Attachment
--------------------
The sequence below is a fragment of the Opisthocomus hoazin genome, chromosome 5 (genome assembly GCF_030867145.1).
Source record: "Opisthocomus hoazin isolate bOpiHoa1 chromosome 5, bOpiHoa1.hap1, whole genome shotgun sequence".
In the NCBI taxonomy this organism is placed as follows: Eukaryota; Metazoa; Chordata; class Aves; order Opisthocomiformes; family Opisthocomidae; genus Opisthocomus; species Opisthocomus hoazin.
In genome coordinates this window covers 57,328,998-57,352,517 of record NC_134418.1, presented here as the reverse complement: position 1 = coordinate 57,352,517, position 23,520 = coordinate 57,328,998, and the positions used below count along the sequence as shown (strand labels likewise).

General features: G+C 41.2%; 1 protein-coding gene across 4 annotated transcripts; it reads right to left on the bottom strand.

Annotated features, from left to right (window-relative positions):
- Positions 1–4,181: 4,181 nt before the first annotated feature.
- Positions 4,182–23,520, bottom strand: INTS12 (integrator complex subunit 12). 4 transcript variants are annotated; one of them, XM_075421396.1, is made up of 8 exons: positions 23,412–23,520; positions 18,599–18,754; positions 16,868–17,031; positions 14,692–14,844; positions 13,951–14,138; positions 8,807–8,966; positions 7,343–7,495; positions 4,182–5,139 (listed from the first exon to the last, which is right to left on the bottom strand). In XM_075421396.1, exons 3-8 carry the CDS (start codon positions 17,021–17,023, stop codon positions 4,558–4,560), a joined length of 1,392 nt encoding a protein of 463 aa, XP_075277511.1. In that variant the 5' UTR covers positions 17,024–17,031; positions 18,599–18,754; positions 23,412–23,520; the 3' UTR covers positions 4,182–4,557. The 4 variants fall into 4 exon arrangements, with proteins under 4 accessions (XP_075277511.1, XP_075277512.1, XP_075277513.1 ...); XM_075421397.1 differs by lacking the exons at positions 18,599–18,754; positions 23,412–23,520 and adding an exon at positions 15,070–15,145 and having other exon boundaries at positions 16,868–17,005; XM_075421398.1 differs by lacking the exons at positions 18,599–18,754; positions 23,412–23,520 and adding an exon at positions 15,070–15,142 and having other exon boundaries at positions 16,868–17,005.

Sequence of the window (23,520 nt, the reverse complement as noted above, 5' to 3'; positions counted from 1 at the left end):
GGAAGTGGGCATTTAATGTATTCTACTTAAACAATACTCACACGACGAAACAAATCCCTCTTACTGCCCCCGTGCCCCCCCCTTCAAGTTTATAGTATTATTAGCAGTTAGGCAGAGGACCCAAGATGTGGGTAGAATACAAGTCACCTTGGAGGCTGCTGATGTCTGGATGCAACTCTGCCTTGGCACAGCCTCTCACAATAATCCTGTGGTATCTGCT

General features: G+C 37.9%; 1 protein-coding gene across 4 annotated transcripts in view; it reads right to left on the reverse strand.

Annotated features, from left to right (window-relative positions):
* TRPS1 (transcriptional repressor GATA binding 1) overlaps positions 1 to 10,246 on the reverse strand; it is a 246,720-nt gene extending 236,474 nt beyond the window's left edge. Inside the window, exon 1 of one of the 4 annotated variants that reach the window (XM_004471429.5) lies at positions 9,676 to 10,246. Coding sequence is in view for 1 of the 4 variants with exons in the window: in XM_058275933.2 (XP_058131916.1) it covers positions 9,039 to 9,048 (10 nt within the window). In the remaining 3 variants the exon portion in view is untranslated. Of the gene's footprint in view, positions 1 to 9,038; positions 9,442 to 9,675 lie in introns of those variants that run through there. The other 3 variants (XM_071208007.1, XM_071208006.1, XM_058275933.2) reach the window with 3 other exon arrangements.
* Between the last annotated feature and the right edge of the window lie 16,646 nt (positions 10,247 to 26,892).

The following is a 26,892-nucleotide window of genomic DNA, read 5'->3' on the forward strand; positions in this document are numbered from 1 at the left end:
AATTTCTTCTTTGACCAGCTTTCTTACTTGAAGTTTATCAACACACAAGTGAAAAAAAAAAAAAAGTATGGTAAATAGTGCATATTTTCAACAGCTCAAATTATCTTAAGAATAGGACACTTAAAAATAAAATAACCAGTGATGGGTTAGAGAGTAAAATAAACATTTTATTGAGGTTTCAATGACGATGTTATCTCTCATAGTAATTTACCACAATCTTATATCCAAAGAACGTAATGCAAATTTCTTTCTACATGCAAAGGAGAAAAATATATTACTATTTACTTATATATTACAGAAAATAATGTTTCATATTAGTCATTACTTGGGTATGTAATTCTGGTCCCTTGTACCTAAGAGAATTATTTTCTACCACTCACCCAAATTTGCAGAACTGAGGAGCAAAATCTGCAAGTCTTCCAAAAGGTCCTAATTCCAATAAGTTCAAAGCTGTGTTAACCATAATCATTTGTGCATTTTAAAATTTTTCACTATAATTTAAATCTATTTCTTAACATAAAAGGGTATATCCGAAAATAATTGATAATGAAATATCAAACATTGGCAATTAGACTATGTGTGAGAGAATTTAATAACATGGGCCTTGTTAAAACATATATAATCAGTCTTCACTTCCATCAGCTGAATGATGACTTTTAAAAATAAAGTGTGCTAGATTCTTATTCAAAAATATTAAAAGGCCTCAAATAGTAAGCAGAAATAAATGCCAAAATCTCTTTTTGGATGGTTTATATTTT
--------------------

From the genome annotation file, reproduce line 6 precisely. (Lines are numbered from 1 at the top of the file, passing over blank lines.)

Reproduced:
Annotated features, from left to right (window-relative positions):